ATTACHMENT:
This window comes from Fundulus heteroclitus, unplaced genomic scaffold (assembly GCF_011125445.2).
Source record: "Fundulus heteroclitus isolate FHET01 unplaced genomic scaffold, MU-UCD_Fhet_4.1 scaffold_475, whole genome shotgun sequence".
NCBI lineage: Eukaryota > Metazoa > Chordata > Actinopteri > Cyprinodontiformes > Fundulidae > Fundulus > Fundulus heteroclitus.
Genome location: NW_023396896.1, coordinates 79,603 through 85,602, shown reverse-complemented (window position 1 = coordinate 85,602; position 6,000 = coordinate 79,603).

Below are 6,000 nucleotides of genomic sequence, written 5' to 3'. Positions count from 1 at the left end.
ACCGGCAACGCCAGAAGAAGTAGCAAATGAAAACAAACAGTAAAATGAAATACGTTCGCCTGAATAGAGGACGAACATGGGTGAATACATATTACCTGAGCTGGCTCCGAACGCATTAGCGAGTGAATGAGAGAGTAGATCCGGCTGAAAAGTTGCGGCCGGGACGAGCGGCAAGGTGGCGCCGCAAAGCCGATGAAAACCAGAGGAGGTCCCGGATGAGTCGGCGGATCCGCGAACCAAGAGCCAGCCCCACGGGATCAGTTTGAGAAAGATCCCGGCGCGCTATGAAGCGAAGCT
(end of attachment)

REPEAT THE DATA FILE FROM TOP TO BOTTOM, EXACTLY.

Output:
This window comes from Fundulus heteroclitus, unplaced genomic scaffold (assembly GCF_011125445.2).
Source record: "Fundulus heteroclitus isolate FHET01 unplaced genomic scaffold, MU-UCD_Fhet_4.1 scaffold_475, whole genome shotgun sequence".
NCBI lineage: Eukaryota > Metazoa > Chordata > Actinopteri > Cyprinodontiformes > Fundulidae > Fundulus > Fundulus heteroclitus.
Genome location: NW_023396896.1, coordinates 79,603 through 85,602, shown reverse-complemented (window position 1 = coordinate 85,602; position 6,000 = coordinate 79,603).

Below are 6,000 nucleotides of genomic sequence, written 5' to 3'. Positions count from 1 at the left end.
ACCGGCAACGCCAGAAGAAGTAGCAAATGAAAACAAACAGTAAAATGAAATACGTTCGCCTGAATAGAGGACGAACATGGGTGAATACATATTACCTGAGCTGGCTCCGAACGCATTAGCGAGTGAATGAGAGAGTAGATCCGGCTGAAAAGTTGCGGCCGGGACGAGCGGCAAGGTGGCGCCGCAAAGCCGATGAAAACCAGAGGAGGTCCCGGATGAGTCGGCGGATCCGCGAACCAAGAGCCAGCCCCACGGGATCAGTTTGAGAAAGATCCCGGCGCGCTATGAAGCGAAGCT